SpaceX has broken its rocket-reuse record yet again.
It was the 19th liftoff for this particular Falcon 9 first stage, according to a SpaceX mission description, setting a new reusability mark for the company.
As planned, the Falcon 9's first stage came back to Earth for the 19th time, landing about 8.5 minutes after it launched on the drone ship Just Read the Instructions, which was stationed in the Atlantic Ocean off the Florida coast.
The Falcon 9's upper stage, meanwhile, continued hauling the 23 Starlink satellites to low Earth orbit (LEO). The spacecraft were set to be deployed there about 65.5 minutes after liftoff.
SpaceX founder and CEO Elon Musk wants to help humanity colonize Mars and achieve a variety of other ambitious exploration feats. Rocket reusability is a key part of this vision, helping to cut the cost of spaceflight and increase its cadence.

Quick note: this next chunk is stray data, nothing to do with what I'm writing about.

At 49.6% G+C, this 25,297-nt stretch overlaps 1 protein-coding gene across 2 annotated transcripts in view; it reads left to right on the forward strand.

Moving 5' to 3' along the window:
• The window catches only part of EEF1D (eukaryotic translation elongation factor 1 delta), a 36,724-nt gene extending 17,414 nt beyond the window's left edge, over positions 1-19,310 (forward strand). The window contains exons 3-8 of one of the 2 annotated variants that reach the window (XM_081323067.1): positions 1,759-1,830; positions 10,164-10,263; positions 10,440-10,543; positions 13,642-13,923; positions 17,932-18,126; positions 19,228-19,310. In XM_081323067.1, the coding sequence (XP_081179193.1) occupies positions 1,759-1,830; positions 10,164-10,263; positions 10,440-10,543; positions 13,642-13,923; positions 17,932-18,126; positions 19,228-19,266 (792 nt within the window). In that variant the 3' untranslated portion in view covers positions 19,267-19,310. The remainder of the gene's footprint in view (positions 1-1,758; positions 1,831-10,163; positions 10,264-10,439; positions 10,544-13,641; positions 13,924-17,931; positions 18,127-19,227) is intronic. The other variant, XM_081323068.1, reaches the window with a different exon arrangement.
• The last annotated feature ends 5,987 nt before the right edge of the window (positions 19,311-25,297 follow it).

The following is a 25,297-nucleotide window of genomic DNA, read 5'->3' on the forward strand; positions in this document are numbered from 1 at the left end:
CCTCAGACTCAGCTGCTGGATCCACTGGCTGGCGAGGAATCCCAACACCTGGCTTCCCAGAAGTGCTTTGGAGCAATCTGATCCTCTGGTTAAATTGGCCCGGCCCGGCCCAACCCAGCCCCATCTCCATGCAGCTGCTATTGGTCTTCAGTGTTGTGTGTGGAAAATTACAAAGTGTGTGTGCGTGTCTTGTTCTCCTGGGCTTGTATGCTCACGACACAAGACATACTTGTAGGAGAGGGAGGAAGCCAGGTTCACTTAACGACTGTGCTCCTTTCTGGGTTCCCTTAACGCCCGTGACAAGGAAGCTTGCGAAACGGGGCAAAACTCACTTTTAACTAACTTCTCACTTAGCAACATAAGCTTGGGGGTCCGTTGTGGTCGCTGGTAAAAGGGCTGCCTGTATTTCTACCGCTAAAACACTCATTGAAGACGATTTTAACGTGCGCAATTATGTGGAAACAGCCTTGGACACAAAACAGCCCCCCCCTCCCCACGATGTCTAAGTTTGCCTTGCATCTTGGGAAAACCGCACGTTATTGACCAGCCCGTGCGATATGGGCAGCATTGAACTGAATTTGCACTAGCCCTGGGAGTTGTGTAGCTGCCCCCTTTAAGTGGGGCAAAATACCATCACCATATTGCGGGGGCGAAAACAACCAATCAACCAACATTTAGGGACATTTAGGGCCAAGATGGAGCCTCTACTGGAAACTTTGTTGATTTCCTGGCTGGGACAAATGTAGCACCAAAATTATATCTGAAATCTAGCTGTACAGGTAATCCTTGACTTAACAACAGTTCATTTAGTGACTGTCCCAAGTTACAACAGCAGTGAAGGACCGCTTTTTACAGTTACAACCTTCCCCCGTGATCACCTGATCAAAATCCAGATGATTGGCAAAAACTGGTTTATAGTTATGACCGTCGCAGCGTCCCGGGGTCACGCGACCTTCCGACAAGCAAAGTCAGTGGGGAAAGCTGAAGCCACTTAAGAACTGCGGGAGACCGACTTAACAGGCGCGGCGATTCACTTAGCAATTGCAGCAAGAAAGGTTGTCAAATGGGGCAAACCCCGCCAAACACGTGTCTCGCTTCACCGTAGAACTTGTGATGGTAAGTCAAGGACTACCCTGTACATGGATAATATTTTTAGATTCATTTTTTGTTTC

So SpaceX's reuse records don't tend to last long. The previous mark — 18 flights for a Falcon 9 booster — was set just last month.
SpaceX has launched more than 90 orbital missions so far in 2023. Most of them have been dedicated to building out its Starlink broadband megaconstellation, which currently consists of nearly 5,200 operational satellites.
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Michael Wall is a Senior Space Writer with Space.com and joined the team in 2010. He primarily covers exoplanets, spaceflight and military space, but has been known to dabble in the space art beat. His book about the search for alien life, "Out There," was published on Nov. 13, 2018. Before becoming a science writer, Michael worked as a herpetologist and wildlife biologist. He has a Ph.D. in evolutionary biology from the University of Sydney, Australia, a bachelor's degree from the University of Arizona, and a graduate certificate in science writing from the University of California, Santa Cruz. To find out what his latest project is, you can follow Michael on Twitter.